DAMN I'm not dead yet. They said I'd be dead by now. If you'll recall, at the beginning of the year, my prognosis for my cancer was grim. Since it was that grim, I decided to do nothing about it, expecting to wither away quickly in a cloud of feathers and perfume, and that would be that. I was sure My Fabulous 50th Birthday Party last October would be my very last. Remember when I warned you that you'd be picking out clothes for my funeral instead of my birthday? But I lied. I'm clearly not dead and clearly not going to be dead anytime soon. And so My Birthday approaches, and my choices were to leave town under a veil of suspicious embarrassment and never return – or I could throw a fabulous party and simply say that the doctors were wrong. I've opted for the latter. Now, in the past, I've had huge turnouts of friends, fans, and frienemies, but later I always hear from someone that they never got their invitation. Of course, there was probably a good reason for that in the first place, but this year I feel much more magnanimous (perhaps since I'm living on borrowed time) and want to include everyone. So, Friday, Oct. 17 (a week before my actual birthday), I'm throwing my party at Pangaea, and the public – "my people" – is invited to join me at 10pm. I've decided to refer to it as my First Birthday (since I had 50 before, and they just didn't work out). Y'all come ... but skip the funeral attire, and wear stylish cocktail attire, instead.
FASHION WITH A CAPITAL "F" I was a judge at Blackmail's Little Black Dress Design Contest last week. Proprietress Gail Chovan selected a judging panel consisting of Anne Elizabeth Wynn, whom I've seen so often lately that I'm convinced she has clones; Rachel Elsberry from News 8; Marques Harper from the Statesman; and me, of course. There were 21 entries from contestants 13 years old to "of a certain age." There was some stellar work being shown and a few clunkers, of course, but the most fascinating aspect was seeing 21 different interpretations of the "little black dress." Author and designer Tina Sparkles (whose satin-trimmed nubby wool wrap dress sold immediately), founder of the Stitch Fashion Show, and "Best of Austin" award-winning designer Chia both were awarded the Blackmail Thimble award right off the bat for their dedication to promoting the Austin fashion community. Thirteen-year-old Kira Davidson was awarded the Courage & Encourage award for her black coin-dot creation – she's a brave soul for wanting to compete in the shark tank known as fashion. We gave a special mention for excellent construction to Rosemary Moore for her ladylike, reversible sheath with exquisite beadwork at the neck, and honorable mention went to Malissa Long for her voluminous, pleated, Zac Posen-inspired frock. A truly fabulous hand-crocheted pullover dress with a collar that became an exotic hood, designed by Jennifer Raish, took second place, and UT fashion grad Leslie Fender unanimously won first place with her drop-dead chic and sleek silk sheath with asymmetrical tucking across the front and a lambskin and jet crystal corsage on the shoulder. Prizes were awarded at a casually stylish party at Blackmail last Friday night. The Statesman's Michael Barnes said in his blog that with a little more production, this could become an annual tradition. Perhaps what went right about Chovan's production is what did not go right about the Statesman's premiere Glossy 8 Austin Style Maker Awards the night before at Neiman Marcus, at which Barnes was among the commentators. Presumably related to the Statesman's monthly Glossy magazine (that is only sent to certain ZIP codes based on income, presuming of course that if you make under a certain amount, you couldn't possibly care about fashion), with a little more production, the Glossy 8 Awards could also become an annual tradition. Selecting eight winners who represent Austin style at its best is tricky business and a dicey proposition that has a great deal to do with individual taste. Many of my personal fashion favorites were chosen: Anne Elizabeth Wynn, Carla McDonald, Michelle Valles, Gail Chovan, Evan Voyles, and Lance Avery Morgan (all of whom greeted me at the end of the runway) – but I couldn't help but feel that the presentation of these winners could have used some extra production elements to make it sparkle. Sending out models wearing outfits from Neiman's that were "inspired" by the winners was clever but needed more space. The commentators were from the Statesman staff, but with all due respect to fellow journalists, it is imperative that you learn how to pronounce the names of the designers you're touting. Otherwise, it makes you sound like you don't know what you're talking about.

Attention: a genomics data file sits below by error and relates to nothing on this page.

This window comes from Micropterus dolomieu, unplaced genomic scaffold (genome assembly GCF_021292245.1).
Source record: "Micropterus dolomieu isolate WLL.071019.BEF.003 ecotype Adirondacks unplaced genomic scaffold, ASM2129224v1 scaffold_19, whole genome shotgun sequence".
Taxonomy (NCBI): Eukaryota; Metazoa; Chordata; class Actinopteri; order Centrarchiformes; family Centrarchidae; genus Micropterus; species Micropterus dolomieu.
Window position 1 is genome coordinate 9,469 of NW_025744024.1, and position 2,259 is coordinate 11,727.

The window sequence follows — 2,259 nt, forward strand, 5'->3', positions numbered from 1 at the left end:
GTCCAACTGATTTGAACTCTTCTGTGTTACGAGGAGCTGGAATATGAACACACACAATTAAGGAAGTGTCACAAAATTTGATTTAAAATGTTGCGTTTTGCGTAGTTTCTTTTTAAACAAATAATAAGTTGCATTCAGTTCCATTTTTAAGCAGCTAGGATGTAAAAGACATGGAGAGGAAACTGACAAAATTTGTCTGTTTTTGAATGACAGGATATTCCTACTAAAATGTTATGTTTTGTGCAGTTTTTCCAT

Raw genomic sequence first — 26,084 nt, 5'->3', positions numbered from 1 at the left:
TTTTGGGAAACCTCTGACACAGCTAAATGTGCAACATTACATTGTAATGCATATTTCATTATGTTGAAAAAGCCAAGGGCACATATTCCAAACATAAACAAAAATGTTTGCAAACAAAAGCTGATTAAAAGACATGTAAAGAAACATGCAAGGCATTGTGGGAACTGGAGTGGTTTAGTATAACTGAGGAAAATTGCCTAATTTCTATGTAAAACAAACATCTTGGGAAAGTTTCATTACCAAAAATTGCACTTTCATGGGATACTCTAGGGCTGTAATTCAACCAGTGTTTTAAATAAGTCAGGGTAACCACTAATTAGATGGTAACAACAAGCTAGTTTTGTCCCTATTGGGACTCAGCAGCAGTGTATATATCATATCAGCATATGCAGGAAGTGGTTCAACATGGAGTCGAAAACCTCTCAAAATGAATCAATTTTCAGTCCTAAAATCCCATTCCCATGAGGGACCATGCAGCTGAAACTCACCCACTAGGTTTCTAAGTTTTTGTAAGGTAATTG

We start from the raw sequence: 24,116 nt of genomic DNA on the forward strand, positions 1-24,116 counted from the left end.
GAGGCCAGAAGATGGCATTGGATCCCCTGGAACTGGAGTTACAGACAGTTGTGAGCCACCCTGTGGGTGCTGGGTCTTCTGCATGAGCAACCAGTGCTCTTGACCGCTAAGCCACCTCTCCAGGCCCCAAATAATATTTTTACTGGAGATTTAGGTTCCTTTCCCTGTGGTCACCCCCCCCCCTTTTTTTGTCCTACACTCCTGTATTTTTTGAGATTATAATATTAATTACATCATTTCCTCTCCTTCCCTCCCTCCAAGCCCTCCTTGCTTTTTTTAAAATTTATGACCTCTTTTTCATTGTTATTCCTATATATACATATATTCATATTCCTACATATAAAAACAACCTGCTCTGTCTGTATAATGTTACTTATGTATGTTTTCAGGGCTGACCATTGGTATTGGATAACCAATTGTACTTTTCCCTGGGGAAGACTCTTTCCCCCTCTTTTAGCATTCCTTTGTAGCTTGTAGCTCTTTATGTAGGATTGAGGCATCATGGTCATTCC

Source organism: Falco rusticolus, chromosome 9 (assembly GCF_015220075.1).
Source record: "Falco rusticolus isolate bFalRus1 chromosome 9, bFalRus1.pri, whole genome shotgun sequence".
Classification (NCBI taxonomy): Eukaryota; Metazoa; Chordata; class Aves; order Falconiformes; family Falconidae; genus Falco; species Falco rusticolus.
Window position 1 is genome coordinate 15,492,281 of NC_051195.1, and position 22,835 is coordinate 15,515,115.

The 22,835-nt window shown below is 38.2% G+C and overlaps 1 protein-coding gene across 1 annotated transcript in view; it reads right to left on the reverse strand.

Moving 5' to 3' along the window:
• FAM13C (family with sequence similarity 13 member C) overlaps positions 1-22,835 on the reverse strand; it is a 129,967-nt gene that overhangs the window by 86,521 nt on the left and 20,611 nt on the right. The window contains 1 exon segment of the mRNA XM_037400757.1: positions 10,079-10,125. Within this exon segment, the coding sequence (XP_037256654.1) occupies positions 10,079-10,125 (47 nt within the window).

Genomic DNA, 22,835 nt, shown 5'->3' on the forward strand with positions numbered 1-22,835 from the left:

Photo by John Turpin